The experimental vaccine was created by Canadian researchers who used pieces of the bacteria that causes chlamydia to form an antigen they called BD584. The hope was that the antigen could prompt the body’s immune system to fight the chlamydia bacteria if exposed to it.

Researchers gave BD584 to mice using a nasal spray, and then exposed them to chlamydia. The results were very promising. The mice who received the spray cleared the infection faster than the mice who did not. Moreover, the mice given the nasal spray were less likely to show symptoms of infection, such as bacterial shedding from the vagina or fluid blockages of the fallopian tubes.

There are many steps to go before this vaccine could become available. The researchers need to test it on other strains of the bacteria and in other animals before testing it in humans. And, of course, experience with the HPV vaccine shows that there’s work to be done to make sure people get vaccines that prevent STIs even after they’re invented. Nonetheless, a vaccine to prevent chlamydia would be a great victory in our ongoing fight against STIs and their health consequences, and we here at This Week in Sex are happy to end on a bit of a positive note.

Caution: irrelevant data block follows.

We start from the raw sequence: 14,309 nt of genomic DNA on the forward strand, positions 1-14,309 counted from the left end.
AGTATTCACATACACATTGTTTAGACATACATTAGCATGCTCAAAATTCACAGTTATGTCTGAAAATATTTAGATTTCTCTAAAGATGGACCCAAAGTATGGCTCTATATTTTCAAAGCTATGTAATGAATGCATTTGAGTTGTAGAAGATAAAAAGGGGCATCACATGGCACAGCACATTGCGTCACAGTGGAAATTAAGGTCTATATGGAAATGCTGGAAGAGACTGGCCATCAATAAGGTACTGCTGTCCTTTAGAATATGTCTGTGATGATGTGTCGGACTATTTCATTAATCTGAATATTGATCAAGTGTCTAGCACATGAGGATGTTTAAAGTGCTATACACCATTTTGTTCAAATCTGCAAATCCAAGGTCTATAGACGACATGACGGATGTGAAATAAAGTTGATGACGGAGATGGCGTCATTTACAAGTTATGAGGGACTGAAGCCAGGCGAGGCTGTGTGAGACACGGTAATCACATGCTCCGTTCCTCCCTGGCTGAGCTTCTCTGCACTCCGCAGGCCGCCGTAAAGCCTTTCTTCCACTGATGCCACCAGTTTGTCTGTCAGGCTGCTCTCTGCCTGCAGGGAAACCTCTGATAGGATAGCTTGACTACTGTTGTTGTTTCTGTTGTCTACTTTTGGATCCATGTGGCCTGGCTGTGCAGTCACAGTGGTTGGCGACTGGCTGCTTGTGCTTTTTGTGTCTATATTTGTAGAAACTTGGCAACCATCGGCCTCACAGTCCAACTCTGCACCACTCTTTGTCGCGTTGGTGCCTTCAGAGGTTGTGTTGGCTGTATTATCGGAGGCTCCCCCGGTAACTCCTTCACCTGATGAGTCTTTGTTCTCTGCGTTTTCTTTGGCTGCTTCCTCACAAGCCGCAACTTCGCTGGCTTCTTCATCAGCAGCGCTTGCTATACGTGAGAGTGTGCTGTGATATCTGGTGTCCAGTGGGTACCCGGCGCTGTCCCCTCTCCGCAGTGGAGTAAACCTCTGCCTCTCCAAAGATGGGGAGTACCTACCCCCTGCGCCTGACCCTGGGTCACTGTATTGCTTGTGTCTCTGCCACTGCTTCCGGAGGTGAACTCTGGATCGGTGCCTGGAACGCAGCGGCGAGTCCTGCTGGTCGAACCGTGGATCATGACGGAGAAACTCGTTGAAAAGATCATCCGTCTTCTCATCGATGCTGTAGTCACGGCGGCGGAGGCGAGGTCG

News Politics

Former Klan Leader on Senate Run: My Views Are Now the ‘GOP Mainstream’

Teddy Wilson

David Duke has been a fervent support of the Trump campaign, and has posted dozens of messages in support of Trump on Twitter. Duke has often used the hashtag #TrumpWasRight.

David Duke, convicted felon, white supremacist, and former leader of the Ku Klux Klan, announced Friday that he will run for U.S. Senate in Louisiana, Roll Call reported.